Without knowing just what kind of tiles you have and seeing the extent of your problem (photos), I couldn't really say how successful you might be in trying to widen the grout lines at the bottom of your corners.

Whatever else you do, the correct treatment for those joints is to fill them with a flexible sealant. The recommendation would be a color-matched 100 percent silicone caulk, which can be found in satin or sanded texture these days to match most any grout.

My opinion; worth price charged.
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Unread 10-13-2019, 06:01 AM   #87
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Thanks CX. I did notch the walls for the other corners, I got 5 of 6 done, just slipped my mind I reckon on that one. I think I am going to have to either live with it, or bust it out, and cut a miter into that side to accommodate. I am leaning towards busting it out, since I have twice the material needed, and it will bother the hell out of me forever if I don't. I repaired my whole house after this storm, and I see the small things I said screw it, Everytime I walk through that room. No one else really does, but I do. I am slowly, but surely fixing them 1 at a time.
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Unread 10-13-2019, 06:04 AM   #88
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CX, speaking of color match caulk, where all should I caulk instead of grout? If I have 4 walled shower, I assume each of the corner joints, plus inside niche? Maybe anywhere I go from rock/tile to hard surface (either granite or quartz) haven't made that decision yet. Is there a standard practice for where all to caulk over grout? I reckon if I caulk that bad tile corner, I wouldn't have to worry about grout line there then?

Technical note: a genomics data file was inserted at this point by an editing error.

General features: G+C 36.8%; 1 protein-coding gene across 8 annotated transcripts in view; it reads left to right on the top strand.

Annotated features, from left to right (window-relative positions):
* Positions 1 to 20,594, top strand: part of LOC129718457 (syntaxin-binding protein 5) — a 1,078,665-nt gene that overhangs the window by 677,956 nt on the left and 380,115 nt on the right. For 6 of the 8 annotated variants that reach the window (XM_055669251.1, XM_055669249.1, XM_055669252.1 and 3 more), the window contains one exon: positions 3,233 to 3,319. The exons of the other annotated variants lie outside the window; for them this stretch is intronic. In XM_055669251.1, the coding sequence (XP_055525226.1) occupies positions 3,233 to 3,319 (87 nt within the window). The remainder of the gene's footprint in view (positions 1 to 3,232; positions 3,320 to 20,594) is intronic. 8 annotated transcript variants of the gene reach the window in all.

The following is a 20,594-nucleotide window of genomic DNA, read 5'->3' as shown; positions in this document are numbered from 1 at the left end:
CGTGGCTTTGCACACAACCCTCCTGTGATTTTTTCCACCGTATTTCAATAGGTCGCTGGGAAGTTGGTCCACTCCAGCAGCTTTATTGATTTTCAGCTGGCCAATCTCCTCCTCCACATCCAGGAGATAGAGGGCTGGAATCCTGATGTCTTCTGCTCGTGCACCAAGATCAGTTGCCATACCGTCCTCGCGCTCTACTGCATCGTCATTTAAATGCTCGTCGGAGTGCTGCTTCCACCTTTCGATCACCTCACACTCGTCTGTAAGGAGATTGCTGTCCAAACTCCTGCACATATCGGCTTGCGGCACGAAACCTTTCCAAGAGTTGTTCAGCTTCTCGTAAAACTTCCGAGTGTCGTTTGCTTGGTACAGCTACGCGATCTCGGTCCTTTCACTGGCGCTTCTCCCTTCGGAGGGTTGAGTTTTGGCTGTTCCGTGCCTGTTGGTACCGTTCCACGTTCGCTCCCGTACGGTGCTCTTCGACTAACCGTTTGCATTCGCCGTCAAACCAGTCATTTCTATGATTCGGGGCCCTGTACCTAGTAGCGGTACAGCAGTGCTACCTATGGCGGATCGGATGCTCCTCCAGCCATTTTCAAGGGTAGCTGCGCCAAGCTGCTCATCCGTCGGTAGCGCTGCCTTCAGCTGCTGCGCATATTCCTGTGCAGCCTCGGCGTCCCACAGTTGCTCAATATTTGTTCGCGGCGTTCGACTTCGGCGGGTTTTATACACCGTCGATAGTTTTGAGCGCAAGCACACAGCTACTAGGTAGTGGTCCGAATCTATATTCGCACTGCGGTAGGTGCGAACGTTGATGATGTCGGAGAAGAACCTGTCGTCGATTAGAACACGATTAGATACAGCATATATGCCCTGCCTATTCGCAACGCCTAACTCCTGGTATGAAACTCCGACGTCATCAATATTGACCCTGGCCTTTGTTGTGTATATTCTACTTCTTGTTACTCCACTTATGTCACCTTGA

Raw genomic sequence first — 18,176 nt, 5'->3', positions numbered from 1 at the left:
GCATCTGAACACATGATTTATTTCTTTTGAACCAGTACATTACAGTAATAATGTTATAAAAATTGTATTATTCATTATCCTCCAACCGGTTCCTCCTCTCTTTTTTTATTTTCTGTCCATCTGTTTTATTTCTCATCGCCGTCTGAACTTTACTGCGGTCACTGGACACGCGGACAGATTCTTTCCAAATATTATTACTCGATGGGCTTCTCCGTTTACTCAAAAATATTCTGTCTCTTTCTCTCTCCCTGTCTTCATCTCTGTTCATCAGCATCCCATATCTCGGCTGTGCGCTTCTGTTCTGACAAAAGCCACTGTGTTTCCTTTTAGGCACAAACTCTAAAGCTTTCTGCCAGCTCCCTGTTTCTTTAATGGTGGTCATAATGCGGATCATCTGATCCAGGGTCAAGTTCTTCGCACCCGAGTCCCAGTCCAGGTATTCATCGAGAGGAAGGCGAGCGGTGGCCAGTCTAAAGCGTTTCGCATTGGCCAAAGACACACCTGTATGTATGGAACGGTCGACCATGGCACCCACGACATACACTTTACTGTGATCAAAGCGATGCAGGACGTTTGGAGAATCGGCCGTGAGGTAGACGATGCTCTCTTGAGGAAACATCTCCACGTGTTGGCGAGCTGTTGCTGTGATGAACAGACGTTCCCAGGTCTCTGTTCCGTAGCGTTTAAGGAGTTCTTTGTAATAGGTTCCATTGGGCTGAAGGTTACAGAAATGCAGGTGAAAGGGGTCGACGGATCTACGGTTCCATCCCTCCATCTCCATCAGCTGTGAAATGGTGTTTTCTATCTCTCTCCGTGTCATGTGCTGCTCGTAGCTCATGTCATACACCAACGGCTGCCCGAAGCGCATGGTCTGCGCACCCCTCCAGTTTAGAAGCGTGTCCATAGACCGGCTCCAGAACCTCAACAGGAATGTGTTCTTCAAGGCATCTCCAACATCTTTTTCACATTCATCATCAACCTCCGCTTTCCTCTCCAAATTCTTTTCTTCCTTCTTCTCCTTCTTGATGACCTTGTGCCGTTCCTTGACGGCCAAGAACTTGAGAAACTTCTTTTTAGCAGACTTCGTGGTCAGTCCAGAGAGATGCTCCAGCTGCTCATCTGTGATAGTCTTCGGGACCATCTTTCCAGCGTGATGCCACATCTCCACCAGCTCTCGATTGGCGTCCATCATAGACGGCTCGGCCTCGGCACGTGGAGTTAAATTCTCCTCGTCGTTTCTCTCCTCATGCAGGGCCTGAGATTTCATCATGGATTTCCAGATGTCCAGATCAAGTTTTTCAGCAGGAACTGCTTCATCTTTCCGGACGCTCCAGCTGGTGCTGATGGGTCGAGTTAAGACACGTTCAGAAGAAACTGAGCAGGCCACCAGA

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Unread 10-13-2019, 06:13 AM   #89
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Quote:
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Thanks CX. I did notch the walls for the other corners, I got 5 of 6 done, just slipped my mind I reckon on that one. I think I am going to have to either live with it, or bust it out, and cut a miter into that side to accommodate. I am leaning towards busting it out, since I have twice the material needed, and it will bother the hell out of me forever if I don't. I repaired my whole house after this storm, and I see the small things I said screw it, Everytime I walk through that room that has a small error, I notice it. No one else really does, but I do. I am slowly, but surely fixing them 1 at a time.
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Unread 10-13-2019, 09:33 AM   #90
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The ceramic tile industry calls for the use of a flexible sealant in the tile installation every place there is a change in plane of the backing material or where the tile installation abuts a dissimilar material. Only exception I'm aware of is at the drain in a shower floor where grouting is permitted.

But some folks grout a lot of places in a shower that call for the flexible sealant. And some of those joints crack. In a properly constructed shower that's only an aesthetic consideration, but it's still a crack and still a tile installation failure. Entirely up to you how you wanna treat yours.

My opinion; worth price charged.